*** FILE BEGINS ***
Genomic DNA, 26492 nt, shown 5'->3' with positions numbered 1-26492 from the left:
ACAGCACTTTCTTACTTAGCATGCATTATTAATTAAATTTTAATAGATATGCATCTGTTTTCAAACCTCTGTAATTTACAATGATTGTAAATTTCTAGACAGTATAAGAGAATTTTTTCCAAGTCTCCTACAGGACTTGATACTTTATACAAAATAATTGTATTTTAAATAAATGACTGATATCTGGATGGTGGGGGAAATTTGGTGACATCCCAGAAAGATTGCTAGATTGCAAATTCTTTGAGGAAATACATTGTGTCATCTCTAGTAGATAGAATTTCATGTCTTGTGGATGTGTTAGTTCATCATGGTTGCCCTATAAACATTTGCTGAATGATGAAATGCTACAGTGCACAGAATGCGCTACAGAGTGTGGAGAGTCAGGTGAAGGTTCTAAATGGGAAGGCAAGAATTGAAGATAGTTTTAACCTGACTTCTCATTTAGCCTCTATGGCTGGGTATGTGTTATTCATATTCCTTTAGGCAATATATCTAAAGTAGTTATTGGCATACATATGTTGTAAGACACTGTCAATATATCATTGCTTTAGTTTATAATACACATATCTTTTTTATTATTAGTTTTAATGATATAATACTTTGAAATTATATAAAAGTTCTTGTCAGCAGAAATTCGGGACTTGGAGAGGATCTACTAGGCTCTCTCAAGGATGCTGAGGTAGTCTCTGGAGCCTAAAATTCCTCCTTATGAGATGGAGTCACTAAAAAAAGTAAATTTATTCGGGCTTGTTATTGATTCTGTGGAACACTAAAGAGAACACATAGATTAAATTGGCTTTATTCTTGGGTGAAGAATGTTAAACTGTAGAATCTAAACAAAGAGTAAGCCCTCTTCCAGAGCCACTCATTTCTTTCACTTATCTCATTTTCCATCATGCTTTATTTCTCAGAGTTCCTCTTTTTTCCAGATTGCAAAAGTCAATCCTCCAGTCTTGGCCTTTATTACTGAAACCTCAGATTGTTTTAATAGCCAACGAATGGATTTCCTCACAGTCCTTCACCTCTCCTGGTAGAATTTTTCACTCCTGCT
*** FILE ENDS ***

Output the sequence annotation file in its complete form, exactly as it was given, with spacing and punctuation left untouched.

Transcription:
Genomic DNA, 26492 nt, shown 5'->3' with positions numbered 1-26492 from the left:
ACAGCACTTTCTTACTTAGCATGCATTATTAATTAAATTTTAATAGATATGCATCTGTTTTCAAACCTCTGTAATTTACAATGATTGTAAATTTCTAGACAGTATAAGAGAATTTTTTCCAAGTCTCCTACAGGACTTGATACTTTATACAAAATAATTGTATTTTAAATAAATGACTGATATCTGGATGGTGGGGGAAATTTGGTGACATCCCAGAAAGATTGCTAGATTGCAAATTCTTTGAGGAAATACATTGTGTCATCTCTAGTAGATAGAATTTCATGTCTTGTGGATGTGTTAGTTCATCATGGTTGCCCTATAAACATTTGCTGAATGATGAAATGCTACAGTGCACAGAATGCGCTACAGAGTGTGGAGAGTCAGGTGAAGGTTCTAAATGGGAAGGCAAGAATTGAAGATAGTTTTAACCTGACTTCTCATTTAGCCTCTATGGCTGGGTATGTGTTATTCATATTCCTTTAGGCAATATATCTAAAGTAGTTATTGGCATACATATGTTGTAAGACACTGTCAATATATCATTGCTTTAGTTTATAATACACATATCTTTTTTATTATTAGTTTTAATGATATAATACTTTGAAATTATATAAAAGTTCTTGTCAGCAGAAATTCGGGACTTGGAGAGGATCTACTAGGCTCTCTCAAGGATGCTGAGGTAGTCTCTGGAGCCTAAAATTCCTCCTTATGAGATGGAGTCACTAAAAAAAGTAAATTTATTCGGGCTTGTTATTGATTCTGTGGAACACTAAAGAGAACACATAGATTAAATTGGCTTTATTCTTGGGTGAAGAATGTTAAACTGTAGAATCTAAACAAAGAGTAAGCCCTCTTCCAGAGCCACTCATTTCTTTCACTTATCTCATTTTCCATCATGCTTTATTTCTCAGAGTTCCTCTTTTTTCCAGATTGCAAAAGTCAATCCTCCAGTCTTGGCCTTTATTACTGAAACCTCAGATTGTTTTAATAGCCAACGAATGGATTTCCTCACAGTCCTTCACCTCTCCTGGTAGAATTTTTCACTCCTGCT